Understanding the client session context


#1

I’m trying to understand the client_session context. It appears it is only being sent with our mobile trackers and not our javascript tracker. Is that expected behavior? Also, the user_id field of the client_session context doesn’t appear to map to IDFAs or any other IDs in other tables such as atomic.events. What is this user_id field within the client_session context typically used for in data analysis?


#2

Hi @travisdevitt,

You are correct that the client session context is specific to the iOS and Android trackers, for now. This is the approach we’ll take if we were to add client-side sessionization to other trackers.

The Javascript tracker has supported client-side sessionization for much longer, which is why it doesn’t use the client session context yet. Instead, it sets the domain_userid, domain_sessionidx, and domain_sessionid fields in atomic.events. We plan to migrate these fields to the client session context. You can find several tickets related to this migration on our GitHub page: https://github.com/snowplow/snowplow/issues/1894

The user_id field in the client session context is a UUID that is generated by the tracker and stored on the device. It should persist until the app is uninstalled, and is very similar to the domain_userid that is generated by the Javascript tracker.

I should map very closely onto the IDFV, so I’m not sure I fully understand that part of the question.

I hope this answers your questions - but let me know if not.

Christophe


#3

For the user_id from client_session I was speaking to the fact that it’s not the same value as IDFA/IDFV (not sure why a second device ID called user_id would be needed?). I did check and see that most IDFAs map one-to-one with a user_id but there are a few cases where IDFAs map to multiple user_id.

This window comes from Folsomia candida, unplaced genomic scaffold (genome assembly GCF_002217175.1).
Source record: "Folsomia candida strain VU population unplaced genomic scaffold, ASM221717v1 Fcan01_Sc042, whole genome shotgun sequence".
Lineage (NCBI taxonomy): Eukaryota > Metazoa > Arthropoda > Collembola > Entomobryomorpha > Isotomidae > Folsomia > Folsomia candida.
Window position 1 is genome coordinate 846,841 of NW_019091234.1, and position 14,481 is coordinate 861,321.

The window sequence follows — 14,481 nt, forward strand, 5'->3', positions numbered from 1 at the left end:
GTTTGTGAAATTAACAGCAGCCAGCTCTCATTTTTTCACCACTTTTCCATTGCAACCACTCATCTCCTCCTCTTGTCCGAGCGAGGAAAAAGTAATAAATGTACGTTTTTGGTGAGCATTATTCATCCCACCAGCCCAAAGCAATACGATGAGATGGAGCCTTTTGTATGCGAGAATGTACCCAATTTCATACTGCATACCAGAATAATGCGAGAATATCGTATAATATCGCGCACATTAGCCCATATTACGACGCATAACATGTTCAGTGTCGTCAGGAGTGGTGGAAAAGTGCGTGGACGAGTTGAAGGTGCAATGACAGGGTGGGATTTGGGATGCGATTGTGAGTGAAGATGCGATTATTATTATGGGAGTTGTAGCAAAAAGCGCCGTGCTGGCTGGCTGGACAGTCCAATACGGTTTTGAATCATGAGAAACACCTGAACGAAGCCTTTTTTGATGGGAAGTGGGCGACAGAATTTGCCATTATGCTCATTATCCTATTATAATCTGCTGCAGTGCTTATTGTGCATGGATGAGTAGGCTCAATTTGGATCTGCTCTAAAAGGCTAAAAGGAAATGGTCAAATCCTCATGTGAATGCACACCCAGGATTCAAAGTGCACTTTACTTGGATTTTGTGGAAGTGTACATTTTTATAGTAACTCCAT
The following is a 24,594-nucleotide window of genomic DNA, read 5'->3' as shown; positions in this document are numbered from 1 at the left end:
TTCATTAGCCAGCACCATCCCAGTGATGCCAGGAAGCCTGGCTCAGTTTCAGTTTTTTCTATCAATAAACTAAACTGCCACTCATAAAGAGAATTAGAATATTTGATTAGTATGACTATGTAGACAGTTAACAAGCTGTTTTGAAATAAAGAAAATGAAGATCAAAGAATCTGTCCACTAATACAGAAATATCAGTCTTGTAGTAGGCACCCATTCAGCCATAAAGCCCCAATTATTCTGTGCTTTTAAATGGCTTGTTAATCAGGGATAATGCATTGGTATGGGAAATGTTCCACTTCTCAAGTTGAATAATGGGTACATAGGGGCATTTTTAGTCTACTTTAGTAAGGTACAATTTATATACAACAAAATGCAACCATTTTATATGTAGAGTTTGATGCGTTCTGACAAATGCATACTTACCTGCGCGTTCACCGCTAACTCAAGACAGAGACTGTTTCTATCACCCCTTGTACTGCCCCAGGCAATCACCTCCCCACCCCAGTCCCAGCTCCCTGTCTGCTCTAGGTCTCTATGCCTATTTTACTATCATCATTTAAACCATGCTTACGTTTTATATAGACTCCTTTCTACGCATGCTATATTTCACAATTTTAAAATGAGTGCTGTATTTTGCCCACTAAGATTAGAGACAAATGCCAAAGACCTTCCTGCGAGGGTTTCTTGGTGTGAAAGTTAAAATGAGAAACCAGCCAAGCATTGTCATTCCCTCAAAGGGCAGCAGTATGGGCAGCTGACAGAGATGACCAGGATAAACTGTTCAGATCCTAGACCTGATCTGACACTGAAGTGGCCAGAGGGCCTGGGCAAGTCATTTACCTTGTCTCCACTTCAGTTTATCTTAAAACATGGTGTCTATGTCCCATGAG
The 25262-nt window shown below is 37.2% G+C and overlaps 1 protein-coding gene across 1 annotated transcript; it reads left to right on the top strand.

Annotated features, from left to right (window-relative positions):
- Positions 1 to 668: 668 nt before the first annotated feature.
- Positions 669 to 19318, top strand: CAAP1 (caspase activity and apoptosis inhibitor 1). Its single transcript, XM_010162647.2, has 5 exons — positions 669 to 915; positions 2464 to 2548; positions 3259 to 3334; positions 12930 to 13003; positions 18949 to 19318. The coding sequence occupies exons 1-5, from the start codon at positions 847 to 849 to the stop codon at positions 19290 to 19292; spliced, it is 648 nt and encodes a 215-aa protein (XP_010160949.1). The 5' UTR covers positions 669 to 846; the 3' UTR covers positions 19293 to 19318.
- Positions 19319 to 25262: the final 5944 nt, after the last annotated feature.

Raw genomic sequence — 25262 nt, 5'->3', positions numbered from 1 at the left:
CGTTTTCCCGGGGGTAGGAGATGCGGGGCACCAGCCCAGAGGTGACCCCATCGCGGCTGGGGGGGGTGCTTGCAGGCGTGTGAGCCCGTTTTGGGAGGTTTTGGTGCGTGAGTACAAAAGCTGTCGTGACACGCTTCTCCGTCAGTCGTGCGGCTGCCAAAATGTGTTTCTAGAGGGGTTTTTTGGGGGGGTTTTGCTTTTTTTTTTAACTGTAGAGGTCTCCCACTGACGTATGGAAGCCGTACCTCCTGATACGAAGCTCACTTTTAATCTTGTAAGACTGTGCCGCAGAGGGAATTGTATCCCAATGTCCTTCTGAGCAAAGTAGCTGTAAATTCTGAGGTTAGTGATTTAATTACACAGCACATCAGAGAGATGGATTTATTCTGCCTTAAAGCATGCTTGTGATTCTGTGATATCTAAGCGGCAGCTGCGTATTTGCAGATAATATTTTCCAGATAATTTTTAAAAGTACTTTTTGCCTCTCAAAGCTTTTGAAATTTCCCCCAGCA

#4

You are free to use the IDFA or IDFV instead, but it doesn’t hurt to have one extra datapoint.

It’s an ID which was generated using code we control (which would prevent issues in the unlikely scenario that either Apple or Google were to change their policies). The ID is generated in a way that’s consistent with how we do it in all trackers, and, once we update the Javascript tracker to also use the client session context, we will have one field across all trackers that generates a random user ID in the exact same way.

The user_id gets reset if a user reinstalls an app, which is probably why you are seeing a couple of cases where a single IDFA maps onto more than one user_id.


#5

One extra thing to point out is that we’re considering renaming this particular user_id field to something else: https://github.com/snowplow/snowplow/issues/2696 (because it sometimes creates confusion with the user_id field in atomic.events).


#6

Ah ok that all makes sense. I definitely think renaming the user_id field in client_session context would be helpful as well. Thanks!


#7

We rely heavily on the user_id fields, as we set that value for each know visitor. Our data is primarily collected using the javascript collectors so as you migrate to the the user session context will be able to keep our existing user_id(s).